For a long time I was terrified of yeast. After several ill-fated attempts to bake with it in my teens (cinnamon buns that turned out like hockey pucks, a leaden loaf of homemade rye, pretzels reminiscent of teething sticks) I gave up. Yeast and I were like oil and water, I decided. We just didn't mix.
Then last year I accepted a recipe-testing job that required me to make a whole chapter's worth of yeasted baked goods: braided challahs, cheese Danishes, whole wheat loaves, the list went on. To my surprise, they turned out great. Even more surprising was how much I enjoyed the smell of yeast blooming in warm water; kneading the dough by hand; and the patient process of letting it rise, punching it down, and letting it rise again. By the time I had finished the job I had been converted. Once a yeastophobe, I was now a yeast freak.
That's why I was so excited to try Lollipop Tree's Organic Rosemary Garlic Bread Mix. Amid the rows of mixes for corn bread, bran muffins, and sweet quick breads like banana and pumpkin, you don't often find mixes that call for yeast at the grocery store. In addition, I thought the Lollipop mix was a pretty good deal: the packages may have cost a lofty $6.99, but all I had to add was some water and 2 tablespoons of olive oil. To bake a similar loaf from scratch I would have had to purchase a number of ingredients, including fresh herbs and pricey sea salt, not to mention roast a head of garlic in advance.
Lollipop Tree, a family-owned specialty foods company based out of New Hampshire, prides itself on using only the finest quality all natural ingredients, and when I opened the bag of mix I could smell the difference. As I set to work stirring in the yeast, water, and olive oil, the comforting scent of rosemary filled my kitchen—and the loaf wasn't yet anywhere near the oven.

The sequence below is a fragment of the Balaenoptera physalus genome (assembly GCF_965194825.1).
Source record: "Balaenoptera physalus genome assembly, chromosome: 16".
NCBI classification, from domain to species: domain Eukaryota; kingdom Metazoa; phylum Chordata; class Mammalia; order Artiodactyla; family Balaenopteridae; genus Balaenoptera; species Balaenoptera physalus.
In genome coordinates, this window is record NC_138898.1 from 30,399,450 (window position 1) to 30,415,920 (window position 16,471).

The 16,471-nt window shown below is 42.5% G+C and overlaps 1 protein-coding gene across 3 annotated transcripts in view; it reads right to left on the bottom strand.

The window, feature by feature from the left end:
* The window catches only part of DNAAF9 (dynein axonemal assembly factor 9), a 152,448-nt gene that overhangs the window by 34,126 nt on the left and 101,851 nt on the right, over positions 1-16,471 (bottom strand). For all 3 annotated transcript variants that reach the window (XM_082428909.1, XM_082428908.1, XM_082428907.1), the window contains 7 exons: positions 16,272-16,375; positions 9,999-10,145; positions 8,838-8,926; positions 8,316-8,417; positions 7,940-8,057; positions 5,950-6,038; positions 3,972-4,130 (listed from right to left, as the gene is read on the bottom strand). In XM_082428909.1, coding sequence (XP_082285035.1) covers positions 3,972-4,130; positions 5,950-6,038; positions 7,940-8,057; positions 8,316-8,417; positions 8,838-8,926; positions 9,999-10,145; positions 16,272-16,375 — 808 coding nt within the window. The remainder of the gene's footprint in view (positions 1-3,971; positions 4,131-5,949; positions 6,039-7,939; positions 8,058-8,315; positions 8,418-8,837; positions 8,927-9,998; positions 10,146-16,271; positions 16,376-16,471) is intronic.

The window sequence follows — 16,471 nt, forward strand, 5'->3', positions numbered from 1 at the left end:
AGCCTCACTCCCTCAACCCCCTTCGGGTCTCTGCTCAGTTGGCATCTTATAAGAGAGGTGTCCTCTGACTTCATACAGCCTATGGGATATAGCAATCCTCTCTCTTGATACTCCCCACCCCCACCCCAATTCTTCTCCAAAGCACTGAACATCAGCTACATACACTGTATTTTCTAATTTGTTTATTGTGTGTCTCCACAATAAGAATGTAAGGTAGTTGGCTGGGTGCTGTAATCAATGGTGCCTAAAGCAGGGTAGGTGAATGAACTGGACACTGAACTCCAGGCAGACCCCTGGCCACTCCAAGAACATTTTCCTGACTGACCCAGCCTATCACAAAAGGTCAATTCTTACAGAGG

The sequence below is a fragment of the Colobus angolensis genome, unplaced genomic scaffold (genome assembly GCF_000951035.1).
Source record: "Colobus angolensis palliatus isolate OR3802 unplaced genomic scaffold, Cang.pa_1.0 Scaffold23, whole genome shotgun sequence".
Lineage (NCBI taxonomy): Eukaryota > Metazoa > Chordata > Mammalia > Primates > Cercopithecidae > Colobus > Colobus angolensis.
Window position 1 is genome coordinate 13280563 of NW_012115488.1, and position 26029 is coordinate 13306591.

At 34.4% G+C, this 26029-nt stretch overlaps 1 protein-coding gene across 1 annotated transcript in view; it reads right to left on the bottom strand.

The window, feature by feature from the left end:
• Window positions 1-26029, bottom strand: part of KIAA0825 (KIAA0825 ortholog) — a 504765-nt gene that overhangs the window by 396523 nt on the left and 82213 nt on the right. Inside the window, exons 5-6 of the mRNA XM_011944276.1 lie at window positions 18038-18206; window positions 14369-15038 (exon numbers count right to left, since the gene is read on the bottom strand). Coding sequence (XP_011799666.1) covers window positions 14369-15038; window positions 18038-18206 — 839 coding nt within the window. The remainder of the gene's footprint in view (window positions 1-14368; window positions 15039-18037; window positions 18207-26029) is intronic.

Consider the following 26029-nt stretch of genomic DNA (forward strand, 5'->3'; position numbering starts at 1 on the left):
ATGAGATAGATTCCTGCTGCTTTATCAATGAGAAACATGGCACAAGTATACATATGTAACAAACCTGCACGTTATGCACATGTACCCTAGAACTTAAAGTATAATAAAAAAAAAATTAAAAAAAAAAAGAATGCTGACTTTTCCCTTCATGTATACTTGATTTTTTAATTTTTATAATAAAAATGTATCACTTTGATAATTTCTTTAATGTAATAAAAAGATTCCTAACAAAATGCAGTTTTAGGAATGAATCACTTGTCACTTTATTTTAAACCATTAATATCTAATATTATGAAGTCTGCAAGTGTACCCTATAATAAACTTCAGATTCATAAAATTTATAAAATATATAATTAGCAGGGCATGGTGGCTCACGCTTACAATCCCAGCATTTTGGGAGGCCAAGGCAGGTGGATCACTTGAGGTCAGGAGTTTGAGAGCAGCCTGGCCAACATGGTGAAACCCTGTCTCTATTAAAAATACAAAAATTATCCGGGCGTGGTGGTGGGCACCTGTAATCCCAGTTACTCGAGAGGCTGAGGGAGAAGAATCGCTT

The instructions on the back of the bag called for kneading the dough with a stand mixer for 10 minutes. Since I don't have one (and, frankly, working the dough out on my big wooden table is my favorite part of baking bread) I kneaded it by hand for 9 minutes until it was smooth and elastic. Then I let it rise, covered with a kitchen towel, for about 45 minutes.
After a second rising my dough was ready to be baked. Almost immediately after placing the loaf in the oven, the room filled with the intermingling aromas of warm bread and roasted garlic. Even though I knew my bread had come from a boxed mix, it was hard not to feel a bit like a domestic goddess.
When I took my loaf out of the oven 35 minutes later it was perfectly even in shape and a lovely shade of golden brown. I let it cool for as long as I could stand it, then cut it into thick slices. The bread was absolutely perfect: light and airy with tiny, tender crumbs and a dense crust reminiscent of top-quality Pullman loaves. The rosemary was assertive yet not overpowering, and the roasted garlic imparted enough flavor that the bread needed nothing more than a drizzle of olive oil in order to completely satisfy. An obvious pairing for tomato soup, this bread would also be fantastic toasted and slathered with white bean hummus, or sandwiched with leftover roast chicken.
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